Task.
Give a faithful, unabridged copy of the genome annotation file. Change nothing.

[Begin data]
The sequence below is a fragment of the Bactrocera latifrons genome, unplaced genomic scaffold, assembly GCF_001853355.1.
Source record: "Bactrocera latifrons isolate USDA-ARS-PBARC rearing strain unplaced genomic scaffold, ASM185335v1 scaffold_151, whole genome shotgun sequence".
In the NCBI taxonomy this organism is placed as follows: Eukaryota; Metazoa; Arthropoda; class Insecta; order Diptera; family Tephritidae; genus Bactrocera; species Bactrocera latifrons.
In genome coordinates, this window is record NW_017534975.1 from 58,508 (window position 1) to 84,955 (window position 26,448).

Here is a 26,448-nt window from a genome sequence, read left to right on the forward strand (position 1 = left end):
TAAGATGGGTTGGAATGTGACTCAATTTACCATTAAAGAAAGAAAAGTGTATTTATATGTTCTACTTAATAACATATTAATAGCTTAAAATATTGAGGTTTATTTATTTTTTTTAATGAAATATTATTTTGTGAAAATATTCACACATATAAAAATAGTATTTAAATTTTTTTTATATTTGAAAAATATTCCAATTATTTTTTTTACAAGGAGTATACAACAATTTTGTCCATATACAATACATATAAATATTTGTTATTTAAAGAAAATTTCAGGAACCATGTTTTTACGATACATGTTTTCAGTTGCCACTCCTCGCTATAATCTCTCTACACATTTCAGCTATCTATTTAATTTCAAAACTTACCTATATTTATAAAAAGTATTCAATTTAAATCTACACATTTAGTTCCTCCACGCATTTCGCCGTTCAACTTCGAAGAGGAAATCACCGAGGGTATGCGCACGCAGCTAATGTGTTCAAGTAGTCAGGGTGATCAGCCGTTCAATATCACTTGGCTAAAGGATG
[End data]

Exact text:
The sequence below is a fragment of the Bactrocera latifrons genome, unplaced genomic scaffold, assembly GCF_001853355.1.
Source record: "Bactrocera latifrons isolate USDA-ARS-PBARC rearing strain unplaced genomic scaffold, ASM185335v1 scaffold_151, whole genome shotgun sequence".
In the NCBI taxonomy this organism is placed as follows: Eukaryota; Metazoa; Arthropoda; class Insecta; order Diptera; family Tephritidae; genus Bactrocera; species Bactrocera latifrons.
In genome coordinates, this window is record NW_017534975.1 from 58,508 (window position 1) to 84,955 (window position 26,448).

Here is a 26,448-nt window from a genome sequence, read left to right on the forward strand (position 1 = left end):
TAAGATGGGTTGGAATGTGACTCAATTTACCATTAAAGAAAGAAAAGTGTATTTATATGTTCTACTTAATAACATATTAATAGCTTAAAATATTGAGGTTTATTTATTTTTTTTAATGAAATATTATTTTGTGAAAATATTCACACATATAAAAATAGTATTTAAATTTTTTTTATATTTGAAAAATATTCCAATTATTTTTTTTACAAGGAGTATACAACAATTTTGTCCATATACAATACATATAAATATTTGTTATTTAAAGAAAATTTCAGGAACCATGTTTTTACGATACATGTTTTCAGTTGCCACTCCTCGCTATAATCTCTCTACACATTTCAGCTATCTATTTAATTTCAAAACTTACCTATATTTATAAAAAGTATTCAATTTAAATCTACACATTTAGTTCCTCCACGCATTTCGCCGTTCAACTTCGAAGAGGAAATCACCGAGGGTATGCGCACGCAGCTAATGTGTTCAAGTAGTCAGGGTGATCAGCCGTTCAATATCACTTGGCTAAAGGATG